Key Words: Chronic constipation, Gastrointestinal motility, Colonic inertia, Steroid hormones, Adrenal hormones, Dehydroepiandrosterone, Depression, Anxiety



INTRODUCTION

Constipation is a prominent feature amongst patients with depression[1-5], anorexia nervosa, weight loss, sleep disorders[6], fatigue, and decreased sexual interest, particularly with menarche or after a stressful emotional experience[7,8] or surgical operation[9,10].

The outcome of treatment in patients with chronic constipation is unpredictable. This may be a consequence of the lack of effectiveness of such treatment or may reflect heterogeneity within patient subgroups.

IDIOPATHIC CHRONIC CONSTIPATION AND PSYCHOLOGICAL VARIABLES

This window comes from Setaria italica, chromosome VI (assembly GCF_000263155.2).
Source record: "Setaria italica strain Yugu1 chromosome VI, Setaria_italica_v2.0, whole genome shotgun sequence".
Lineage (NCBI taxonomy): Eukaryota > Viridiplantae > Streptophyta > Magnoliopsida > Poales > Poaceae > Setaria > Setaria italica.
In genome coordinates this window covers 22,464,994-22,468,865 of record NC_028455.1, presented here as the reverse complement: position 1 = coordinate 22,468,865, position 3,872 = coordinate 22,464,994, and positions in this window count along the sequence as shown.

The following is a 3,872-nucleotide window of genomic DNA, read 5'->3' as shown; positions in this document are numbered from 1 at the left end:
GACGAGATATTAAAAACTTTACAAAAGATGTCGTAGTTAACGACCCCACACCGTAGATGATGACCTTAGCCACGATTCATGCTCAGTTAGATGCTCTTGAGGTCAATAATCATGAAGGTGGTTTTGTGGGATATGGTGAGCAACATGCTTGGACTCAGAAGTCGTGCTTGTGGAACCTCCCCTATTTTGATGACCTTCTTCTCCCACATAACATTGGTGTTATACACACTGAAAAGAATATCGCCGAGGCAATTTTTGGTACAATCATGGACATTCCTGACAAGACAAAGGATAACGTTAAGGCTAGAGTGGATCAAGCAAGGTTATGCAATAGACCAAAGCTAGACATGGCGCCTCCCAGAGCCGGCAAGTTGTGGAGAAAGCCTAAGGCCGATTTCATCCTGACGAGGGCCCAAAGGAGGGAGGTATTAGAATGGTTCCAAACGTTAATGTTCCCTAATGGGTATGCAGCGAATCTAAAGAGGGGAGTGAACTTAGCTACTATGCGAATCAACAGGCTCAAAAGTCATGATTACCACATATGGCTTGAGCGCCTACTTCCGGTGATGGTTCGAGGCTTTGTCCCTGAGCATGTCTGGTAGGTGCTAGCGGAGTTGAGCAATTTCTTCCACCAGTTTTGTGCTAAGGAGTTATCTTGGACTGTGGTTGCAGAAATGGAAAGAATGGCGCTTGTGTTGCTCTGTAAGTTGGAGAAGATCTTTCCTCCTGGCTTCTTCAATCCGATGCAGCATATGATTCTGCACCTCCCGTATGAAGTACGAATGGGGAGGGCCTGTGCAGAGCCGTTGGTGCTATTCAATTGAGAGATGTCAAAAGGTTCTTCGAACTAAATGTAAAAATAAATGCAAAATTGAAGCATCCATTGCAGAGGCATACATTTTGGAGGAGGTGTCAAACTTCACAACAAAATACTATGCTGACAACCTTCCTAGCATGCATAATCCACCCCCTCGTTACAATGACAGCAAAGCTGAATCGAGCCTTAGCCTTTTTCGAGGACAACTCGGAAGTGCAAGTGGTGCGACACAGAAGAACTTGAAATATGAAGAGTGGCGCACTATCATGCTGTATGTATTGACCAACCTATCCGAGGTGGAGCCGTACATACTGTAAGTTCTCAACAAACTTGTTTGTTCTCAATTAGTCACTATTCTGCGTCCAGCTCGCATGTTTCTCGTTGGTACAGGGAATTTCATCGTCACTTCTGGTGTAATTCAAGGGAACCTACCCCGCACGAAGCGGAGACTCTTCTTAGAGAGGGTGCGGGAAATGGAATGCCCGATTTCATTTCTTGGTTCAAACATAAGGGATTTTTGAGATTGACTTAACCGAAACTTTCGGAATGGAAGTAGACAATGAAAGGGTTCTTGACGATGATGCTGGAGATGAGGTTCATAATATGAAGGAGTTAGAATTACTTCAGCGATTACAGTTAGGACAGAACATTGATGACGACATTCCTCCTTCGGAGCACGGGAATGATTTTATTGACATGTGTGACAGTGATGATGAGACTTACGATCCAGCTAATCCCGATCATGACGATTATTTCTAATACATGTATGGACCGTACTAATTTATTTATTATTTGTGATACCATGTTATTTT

A positive link was identified by Martelli et al[11] between various psychiatric variables and both outlet obstruction and colonic inertia. These results were further confirmed by others[12]. Fisher et al[13] conducted a survey in 50 patients, 21 of whom complained of chronic severe constipation, 29 had fecal incontinence, and none were receiving psychiatric therapy or had a history of a relevant medical condition or drug therapy that could lead to the development of any of these ailments. The participants were asked to complete the Hospital Anxiety & Depression Scale (HAD) questionnaire and the General Health Questionnaire (GHQ) before and after surgery to assess the surgical outcome. Constipated patients had significantly higher HAD depression scores in comparison with respective controls. Constipated patients who had improvement after surgery had significantly lower pre-operative HAD scores compared with those who had no improvement. Using the same parameters, incontinent patients did not differ from respective controls, but those who had bad results after surgery had significantly higher HAD scores than those who benefited from surgery.